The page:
In a time when many would contend the world of literature is in decline, Tom Lutz, professor of creative writing, has created a haven for the lovers of words, avid readers and eager knowledge seekers. The literary review journal, Los Angeles Review of Books (LARB), was released recently and has garnered much attention since. After spending some time on the site it becomes clear what is drawing readers by the masses—LARB offers something for all kinds of readers, allows visitors to explore their love for literature and has a sleek and incredibly accessible design.

Lutz, the founder of LARB and current editor-in-chief, was deeply concerned about the rapid deterioration of sunday supplement book reviews, as well as the negative changes in the field of journalism. But the idea came to him only after he was offered a job as an editor for another literary journal. Lutz debated whether or not to take the position and spoke with colleagues about the matter. Professor of creative writing Chris Abani asked Lutz why he doesn’t just start a literary journal of his own. In an interview with the Highlander, Lutz said, “And that [comment] got me thinking—if I was going to do a publication what would it be? I decided that this was most needed, right now, some kind of reinvention and reinvigoration of the review of books.”

LARB offers extensive reviews, essays and interviews with authors. Unlike other literary reviews that may discriminate against certain genres, LARB offers reviews of a wide range of genres such as poetry, film, travel and even food.

Organized and easy to navigate, the ‘Genres’ page lists tons of genres, from literary fiction to sports to noir, that provide links to any related articles, book reviews, interviews, etc. The design also pays close attention to detail that enhances the visitor’s experience. For example, each genre has a literary quote to accompany it. The ‘Humor’ section features a quote by Jane Austen, which says, “One cannot be always laughing at a man without now and then stumbling on something witty.” Encompassing a broad range of genres is one of the strengths of LARB. Lutz said, “We have a lot more science fiction, noir and a lot more young adult than someplace like The New York Review. I want a sports book section that people who read sports books can go to.”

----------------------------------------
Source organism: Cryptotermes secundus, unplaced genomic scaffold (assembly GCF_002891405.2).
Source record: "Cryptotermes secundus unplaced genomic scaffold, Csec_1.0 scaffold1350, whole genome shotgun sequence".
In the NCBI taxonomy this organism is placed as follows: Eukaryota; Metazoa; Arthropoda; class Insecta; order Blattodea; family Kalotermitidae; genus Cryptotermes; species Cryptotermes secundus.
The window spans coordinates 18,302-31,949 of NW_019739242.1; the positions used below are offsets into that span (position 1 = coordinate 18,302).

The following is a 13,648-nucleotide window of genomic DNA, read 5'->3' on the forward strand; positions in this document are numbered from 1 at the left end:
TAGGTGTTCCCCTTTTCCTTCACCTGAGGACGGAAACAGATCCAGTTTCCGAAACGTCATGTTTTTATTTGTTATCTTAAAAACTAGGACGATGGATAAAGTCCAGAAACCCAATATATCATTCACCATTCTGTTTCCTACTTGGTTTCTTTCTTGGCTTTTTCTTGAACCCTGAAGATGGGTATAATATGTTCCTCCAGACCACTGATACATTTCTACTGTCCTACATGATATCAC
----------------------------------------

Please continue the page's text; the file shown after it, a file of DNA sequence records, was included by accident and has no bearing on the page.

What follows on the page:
Similar to the ‘Genres’ page, visitors can navigate the website by searching through the authors listed alphabetically. Each author page directs visitors to a brief bio, as well as a list of publications they may have written for LARB, or reviews others may have written on their work. LARB also offers a personal touch to some authors through lengthy interviews or the lighthearted survey titled, “The Questionnaire,” which offers brief insight into writers who may have contributed to LARB.

The design of LARB is not only aesthetically pleasing, but has many neat features. The website boasts an extensive recommendation tool on the side of the page that directs readers to similar articles. Say you’re reading an interview with filmmaker David Cronenberg. Some of the suggested articles include a review of Roger Ebert’s memoir, a review of Steve Boman’s film school memoir, and several other interviews, essays and reviews. The beauty of this recommendation system lies in its vortex-like ability to suck readers deeper into the website, leading them to other similar pieces and exposing them to new, yet familiar subjects and themes. If you spend long enough browsing through the list of recommendations, you’ll probably find yourself coming full circle back to where you started, but now with a wealth of newly found information and hopefully a new book to check out.

Lutz has high hopes for the future LARB. He said, “I’m an idealist, and I think that the more good reading people do, the better it is for the world. I’m a kind of proselytizer for the literary arts. In the long run, if this site becomes a lasting institution doing that, I’ll be very happy.”